“Change Makers Rule Breakers is a community that shares its passions, ideas, and learnings. Necker Island has provided the base for magic, adventure, and bigger thinking. It is our community that connects people that are changing the world for the better. We know the future will be amazing because we are the ones creating it!” says Fiona Chalk.
“It is always great to welcome the Change Makers Rule Breakers to my home, Necker Island. CMRB brings together groups of fantastic people who love to learn from each other and have a great deal of fun doing so!” Branson says.
Aside from mingling with the great man himself, joining a group of successful business people and forward-thinking entrepreneurs has its obvious attractions. Powerful networks and strategic business relationships can be forged, new friends can be made, and innovative ideas can be hatched.
Branson joined us for breakfast, lunch, and dinner every day during our stay on Necker, and we actively participated in business sessions that were organised by Change Makers Rule Breakers.
These sessions encourage everyone to listen and learn about business ventures from other attendees. The CEO Magazine team was also asked to help present a session on media with a truly inspiring lady called Deborah Morandin.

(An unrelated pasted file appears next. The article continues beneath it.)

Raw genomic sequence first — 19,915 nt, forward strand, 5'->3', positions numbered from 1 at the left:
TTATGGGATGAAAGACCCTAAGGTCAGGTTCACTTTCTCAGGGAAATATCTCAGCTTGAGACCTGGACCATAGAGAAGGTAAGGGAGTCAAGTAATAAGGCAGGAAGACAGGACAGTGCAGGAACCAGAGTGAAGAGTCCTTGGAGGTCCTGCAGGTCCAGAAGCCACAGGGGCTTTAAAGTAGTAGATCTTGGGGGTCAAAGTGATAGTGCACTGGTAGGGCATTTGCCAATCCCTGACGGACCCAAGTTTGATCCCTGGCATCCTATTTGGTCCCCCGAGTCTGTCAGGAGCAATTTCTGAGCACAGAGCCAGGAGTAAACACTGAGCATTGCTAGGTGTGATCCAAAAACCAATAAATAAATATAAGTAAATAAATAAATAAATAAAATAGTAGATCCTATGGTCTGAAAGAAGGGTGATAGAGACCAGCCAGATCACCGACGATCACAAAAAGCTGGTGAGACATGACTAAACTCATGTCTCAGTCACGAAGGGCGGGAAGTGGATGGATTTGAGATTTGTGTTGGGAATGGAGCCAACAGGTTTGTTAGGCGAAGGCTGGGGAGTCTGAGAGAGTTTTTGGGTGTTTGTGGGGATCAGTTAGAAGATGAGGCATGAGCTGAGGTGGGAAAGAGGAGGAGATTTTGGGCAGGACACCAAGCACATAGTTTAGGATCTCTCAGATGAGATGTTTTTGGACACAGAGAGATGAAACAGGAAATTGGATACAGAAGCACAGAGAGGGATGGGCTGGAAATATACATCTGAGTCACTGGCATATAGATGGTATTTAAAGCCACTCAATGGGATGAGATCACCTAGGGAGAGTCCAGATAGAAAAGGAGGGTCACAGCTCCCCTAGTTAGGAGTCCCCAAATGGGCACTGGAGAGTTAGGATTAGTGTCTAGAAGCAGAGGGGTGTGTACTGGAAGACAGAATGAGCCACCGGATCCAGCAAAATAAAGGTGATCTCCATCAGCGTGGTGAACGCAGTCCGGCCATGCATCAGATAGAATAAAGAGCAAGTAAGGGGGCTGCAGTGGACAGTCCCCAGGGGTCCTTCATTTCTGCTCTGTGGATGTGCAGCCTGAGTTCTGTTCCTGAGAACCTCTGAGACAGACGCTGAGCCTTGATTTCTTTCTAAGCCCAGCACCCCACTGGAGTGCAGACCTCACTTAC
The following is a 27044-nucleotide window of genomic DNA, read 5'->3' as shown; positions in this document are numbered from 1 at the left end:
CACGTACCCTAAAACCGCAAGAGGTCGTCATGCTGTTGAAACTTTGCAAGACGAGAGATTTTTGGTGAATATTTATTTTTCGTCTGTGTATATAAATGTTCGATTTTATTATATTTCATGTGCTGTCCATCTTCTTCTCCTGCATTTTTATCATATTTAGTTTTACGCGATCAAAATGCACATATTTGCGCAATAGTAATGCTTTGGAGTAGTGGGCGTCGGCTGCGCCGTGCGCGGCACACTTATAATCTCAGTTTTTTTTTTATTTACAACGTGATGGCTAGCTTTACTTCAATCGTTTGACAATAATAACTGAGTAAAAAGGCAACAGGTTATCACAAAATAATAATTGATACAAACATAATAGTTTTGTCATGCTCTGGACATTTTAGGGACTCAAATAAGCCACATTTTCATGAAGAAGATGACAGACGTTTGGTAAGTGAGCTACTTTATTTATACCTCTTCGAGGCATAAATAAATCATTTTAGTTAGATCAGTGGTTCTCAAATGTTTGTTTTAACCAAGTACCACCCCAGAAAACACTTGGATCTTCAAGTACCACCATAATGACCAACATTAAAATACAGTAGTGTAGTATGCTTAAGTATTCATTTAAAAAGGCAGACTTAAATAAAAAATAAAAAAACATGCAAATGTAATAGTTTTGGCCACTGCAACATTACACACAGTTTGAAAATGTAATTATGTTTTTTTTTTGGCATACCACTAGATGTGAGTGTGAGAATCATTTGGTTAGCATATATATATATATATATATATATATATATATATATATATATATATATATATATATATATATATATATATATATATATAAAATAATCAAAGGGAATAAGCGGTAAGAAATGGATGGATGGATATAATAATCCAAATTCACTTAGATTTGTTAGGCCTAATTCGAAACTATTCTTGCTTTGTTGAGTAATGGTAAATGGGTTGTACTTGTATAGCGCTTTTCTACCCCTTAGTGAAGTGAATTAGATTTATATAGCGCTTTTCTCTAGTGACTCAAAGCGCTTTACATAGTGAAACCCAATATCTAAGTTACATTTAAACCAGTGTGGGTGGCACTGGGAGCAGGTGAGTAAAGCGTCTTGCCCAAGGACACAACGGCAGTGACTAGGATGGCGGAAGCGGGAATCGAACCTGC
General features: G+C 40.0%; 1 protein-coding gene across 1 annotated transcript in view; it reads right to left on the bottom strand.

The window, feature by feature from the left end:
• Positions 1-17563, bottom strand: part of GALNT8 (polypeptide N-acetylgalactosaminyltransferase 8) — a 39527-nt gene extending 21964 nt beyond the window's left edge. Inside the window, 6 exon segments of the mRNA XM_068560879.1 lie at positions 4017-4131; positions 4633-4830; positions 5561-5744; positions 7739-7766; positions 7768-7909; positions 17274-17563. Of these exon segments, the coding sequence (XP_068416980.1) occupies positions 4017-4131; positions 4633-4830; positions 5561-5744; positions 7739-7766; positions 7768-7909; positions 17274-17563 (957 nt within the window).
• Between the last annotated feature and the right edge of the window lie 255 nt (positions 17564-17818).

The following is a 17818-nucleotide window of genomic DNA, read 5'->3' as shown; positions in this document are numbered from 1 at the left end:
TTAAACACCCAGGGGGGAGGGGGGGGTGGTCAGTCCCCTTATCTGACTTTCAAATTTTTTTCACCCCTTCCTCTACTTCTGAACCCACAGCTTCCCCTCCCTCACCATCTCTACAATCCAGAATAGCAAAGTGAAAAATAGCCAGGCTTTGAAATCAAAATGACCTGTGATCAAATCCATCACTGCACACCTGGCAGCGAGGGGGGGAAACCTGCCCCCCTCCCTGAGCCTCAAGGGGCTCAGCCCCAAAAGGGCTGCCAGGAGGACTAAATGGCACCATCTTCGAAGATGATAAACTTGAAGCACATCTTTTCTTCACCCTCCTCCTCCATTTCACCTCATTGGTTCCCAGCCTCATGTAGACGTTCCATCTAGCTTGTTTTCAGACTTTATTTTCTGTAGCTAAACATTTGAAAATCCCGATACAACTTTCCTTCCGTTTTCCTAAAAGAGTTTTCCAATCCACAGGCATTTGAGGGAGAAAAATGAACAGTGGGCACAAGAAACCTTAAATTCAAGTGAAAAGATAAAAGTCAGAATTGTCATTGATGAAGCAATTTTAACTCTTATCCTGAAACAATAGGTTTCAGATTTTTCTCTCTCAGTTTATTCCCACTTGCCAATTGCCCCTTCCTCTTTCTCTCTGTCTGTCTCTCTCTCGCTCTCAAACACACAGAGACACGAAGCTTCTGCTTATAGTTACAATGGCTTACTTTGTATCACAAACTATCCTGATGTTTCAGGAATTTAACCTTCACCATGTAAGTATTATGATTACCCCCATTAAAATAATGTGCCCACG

It is true to say that you meet inspirational people in inspirational places, and none more so than her. Deborah has been known as the ‘cat of nine lives’, having survived cancer in 2008 and two major life-changing accidents in 2003 and 2011. Both put her in a wheelchair, which required her to participate in years of rehab in order to walk again.
Deb started her empire in 2003 after recovering from a spinal accident. She hit the ground running with her signature program The Butterfly Experience, which she developed specifically for women, and went from zero to seven figures in her first six months in business.
Thanks to the thousands of positive outcomes from this and other programs she was involved in, Deborah and The Butterfly Experience were honoured with numerous awards, which included the Australian Entrepreneur of the Year Award, and she was chosen for four years running as the Australian Ambassador for Australia Day for her work in helping to create jobs and business success. She is just one example of the inspirational characters you can meet on Necker.
So when Deborah asked The CEO Magazine to help present a session on media, it was something we jumped at, and it turned out to be an incredibly rewarding experience.
There were other brains on the island that were also buzzing with incredible ideas fuelled by a burn on the inside that only genuine entrepreneurs feel.